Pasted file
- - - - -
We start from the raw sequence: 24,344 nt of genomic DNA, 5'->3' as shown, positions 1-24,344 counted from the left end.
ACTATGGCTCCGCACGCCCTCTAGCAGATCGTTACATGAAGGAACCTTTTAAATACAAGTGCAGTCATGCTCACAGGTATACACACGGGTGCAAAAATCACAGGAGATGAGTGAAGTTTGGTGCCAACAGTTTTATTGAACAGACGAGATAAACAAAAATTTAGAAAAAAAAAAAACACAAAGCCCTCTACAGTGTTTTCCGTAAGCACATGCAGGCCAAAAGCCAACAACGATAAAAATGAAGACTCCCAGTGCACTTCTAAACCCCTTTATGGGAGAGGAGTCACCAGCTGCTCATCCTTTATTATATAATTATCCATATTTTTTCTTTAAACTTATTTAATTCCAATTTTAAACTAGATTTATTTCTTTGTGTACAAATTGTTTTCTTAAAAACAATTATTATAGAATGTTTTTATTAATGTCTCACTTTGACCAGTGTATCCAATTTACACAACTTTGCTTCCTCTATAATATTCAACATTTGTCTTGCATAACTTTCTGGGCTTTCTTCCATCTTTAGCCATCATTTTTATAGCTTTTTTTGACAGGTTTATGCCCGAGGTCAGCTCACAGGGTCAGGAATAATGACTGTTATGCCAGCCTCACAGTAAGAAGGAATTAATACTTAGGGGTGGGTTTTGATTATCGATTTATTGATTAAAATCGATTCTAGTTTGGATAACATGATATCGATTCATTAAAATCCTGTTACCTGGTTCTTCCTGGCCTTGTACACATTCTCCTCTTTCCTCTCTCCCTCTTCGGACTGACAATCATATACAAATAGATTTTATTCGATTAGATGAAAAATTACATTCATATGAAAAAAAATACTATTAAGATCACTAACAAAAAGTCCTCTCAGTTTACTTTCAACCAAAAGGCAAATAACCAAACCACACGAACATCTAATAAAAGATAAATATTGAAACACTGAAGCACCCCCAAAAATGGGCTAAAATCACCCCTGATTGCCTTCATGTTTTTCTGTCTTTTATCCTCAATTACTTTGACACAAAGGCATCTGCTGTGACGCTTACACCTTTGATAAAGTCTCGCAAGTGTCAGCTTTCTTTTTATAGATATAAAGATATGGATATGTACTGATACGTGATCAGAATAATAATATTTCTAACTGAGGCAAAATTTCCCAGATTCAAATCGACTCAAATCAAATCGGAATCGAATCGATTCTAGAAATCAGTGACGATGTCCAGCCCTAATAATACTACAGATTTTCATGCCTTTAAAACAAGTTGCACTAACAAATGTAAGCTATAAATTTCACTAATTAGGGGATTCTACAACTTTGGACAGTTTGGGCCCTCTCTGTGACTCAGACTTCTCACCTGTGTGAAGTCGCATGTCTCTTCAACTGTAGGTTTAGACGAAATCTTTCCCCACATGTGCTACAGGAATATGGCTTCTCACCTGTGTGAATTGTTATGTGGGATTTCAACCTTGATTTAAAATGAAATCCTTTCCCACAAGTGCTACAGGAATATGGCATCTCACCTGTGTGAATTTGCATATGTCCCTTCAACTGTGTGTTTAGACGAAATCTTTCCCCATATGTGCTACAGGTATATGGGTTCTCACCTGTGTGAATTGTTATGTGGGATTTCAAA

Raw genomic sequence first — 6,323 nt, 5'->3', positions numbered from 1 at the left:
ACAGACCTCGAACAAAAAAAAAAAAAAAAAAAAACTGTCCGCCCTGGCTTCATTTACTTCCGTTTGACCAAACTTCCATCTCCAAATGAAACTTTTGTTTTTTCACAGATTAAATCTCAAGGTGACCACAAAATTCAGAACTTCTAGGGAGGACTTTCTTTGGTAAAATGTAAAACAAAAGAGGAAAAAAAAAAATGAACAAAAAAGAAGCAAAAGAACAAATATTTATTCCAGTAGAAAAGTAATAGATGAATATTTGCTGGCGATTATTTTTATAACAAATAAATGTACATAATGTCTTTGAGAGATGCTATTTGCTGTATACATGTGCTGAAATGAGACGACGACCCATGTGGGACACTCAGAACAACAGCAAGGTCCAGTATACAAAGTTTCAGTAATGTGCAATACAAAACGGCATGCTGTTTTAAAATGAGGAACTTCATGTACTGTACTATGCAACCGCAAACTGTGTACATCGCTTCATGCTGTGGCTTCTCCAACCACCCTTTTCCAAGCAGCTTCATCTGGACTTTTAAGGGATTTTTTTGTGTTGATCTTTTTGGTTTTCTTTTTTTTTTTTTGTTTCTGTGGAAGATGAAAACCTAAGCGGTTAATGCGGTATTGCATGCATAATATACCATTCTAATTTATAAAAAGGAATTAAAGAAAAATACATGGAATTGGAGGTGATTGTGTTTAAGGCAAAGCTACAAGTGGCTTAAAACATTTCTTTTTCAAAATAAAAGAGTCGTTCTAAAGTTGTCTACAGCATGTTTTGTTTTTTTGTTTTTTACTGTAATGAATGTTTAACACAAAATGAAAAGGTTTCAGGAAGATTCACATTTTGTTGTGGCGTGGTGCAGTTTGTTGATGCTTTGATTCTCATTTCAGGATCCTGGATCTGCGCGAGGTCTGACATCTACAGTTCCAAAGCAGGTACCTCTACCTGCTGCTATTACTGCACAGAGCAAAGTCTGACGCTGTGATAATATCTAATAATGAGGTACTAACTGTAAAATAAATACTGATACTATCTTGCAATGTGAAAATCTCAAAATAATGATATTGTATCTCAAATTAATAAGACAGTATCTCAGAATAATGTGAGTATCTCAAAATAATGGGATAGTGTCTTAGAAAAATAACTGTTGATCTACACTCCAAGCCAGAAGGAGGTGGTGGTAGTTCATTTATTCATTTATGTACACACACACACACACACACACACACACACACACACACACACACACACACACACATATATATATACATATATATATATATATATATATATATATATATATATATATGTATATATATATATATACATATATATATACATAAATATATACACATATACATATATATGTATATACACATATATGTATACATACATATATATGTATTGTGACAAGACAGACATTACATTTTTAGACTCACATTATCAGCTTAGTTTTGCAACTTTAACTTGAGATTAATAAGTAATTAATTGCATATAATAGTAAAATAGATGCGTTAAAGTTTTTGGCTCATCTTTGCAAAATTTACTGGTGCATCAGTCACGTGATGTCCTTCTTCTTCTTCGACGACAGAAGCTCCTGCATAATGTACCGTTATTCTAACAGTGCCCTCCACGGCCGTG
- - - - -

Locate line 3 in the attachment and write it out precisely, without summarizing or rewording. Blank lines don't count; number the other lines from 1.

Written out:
Raw genomic sequence first — 6,323 nt, 5'->3', positions numbered from 1 at the left: